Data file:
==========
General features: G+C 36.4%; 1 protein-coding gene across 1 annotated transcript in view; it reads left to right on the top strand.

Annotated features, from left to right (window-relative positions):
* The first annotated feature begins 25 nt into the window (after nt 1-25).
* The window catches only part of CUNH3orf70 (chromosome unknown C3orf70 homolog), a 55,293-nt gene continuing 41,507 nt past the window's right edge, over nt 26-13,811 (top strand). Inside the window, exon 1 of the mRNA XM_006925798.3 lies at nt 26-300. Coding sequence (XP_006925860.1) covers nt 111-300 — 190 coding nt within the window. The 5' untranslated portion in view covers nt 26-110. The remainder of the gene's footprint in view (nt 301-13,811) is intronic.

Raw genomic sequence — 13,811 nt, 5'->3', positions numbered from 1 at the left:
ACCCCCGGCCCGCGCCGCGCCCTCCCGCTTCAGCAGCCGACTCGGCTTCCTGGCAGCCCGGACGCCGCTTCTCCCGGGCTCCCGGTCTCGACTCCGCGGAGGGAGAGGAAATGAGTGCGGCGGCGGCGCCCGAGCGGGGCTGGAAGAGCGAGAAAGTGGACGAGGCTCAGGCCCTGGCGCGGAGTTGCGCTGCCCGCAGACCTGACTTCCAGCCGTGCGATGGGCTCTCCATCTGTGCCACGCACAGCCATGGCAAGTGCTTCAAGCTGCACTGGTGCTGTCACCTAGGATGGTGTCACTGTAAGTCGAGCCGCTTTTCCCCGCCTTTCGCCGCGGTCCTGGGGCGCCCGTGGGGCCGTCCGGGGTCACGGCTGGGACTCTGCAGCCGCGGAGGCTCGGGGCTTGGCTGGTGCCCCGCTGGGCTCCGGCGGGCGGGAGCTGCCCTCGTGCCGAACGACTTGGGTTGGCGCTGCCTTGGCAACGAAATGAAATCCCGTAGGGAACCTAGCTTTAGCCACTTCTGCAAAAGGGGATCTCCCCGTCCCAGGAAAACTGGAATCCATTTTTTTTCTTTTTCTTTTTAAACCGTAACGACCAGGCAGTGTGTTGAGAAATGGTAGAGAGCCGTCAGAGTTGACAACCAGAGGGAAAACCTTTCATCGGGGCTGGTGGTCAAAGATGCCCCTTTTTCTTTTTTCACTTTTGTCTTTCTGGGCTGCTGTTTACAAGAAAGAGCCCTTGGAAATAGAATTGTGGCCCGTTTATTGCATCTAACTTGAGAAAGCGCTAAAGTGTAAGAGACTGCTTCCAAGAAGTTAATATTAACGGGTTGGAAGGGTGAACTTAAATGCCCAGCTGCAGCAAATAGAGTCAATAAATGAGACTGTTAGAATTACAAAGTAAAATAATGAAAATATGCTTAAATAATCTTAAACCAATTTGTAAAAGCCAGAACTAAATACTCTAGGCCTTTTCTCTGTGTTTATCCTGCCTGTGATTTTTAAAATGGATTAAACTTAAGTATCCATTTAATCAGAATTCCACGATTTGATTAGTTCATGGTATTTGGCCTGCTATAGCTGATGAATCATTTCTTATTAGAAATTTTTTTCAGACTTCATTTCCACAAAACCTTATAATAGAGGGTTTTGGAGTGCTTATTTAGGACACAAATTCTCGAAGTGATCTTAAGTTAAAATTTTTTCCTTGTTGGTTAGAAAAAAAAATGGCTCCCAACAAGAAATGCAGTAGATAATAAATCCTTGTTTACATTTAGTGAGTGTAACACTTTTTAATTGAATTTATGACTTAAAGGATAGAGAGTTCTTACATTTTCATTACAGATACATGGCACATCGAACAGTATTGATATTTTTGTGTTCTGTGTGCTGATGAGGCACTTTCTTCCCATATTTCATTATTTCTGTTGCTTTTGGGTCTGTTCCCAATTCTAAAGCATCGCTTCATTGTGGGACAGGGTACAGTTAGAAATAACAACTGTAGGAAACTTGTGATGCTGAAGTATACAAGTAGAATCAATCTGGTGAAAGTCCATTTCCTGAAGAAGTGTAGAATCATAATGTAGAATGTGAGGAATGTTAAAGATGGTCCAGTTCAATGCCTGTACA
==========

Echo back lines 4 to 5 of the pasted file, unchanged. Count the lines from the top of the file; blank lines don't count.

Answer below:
* The window catches only part of CUNH3orf70 (chromosome unknown C3orf70 homolog), a 55,293-nt gene continuing 41,507 nt past the window's right edge, over nt 26-13,811 (top strand). Inside the window, exon 1 of the mRNA XM_006925798.3 lies at nt 26-300. Coding sequence (XP_006925860.1) covers nt 111-300 — 190 coding nt within the window. The 5' untranslated portion in view covers nt 26-110. The remainder of the gene's footprint in view (nt 301-13,811) is intronic.

Raw genomic sequence — 13,811 nt, 5'->3', positions numbered from 1 at the left: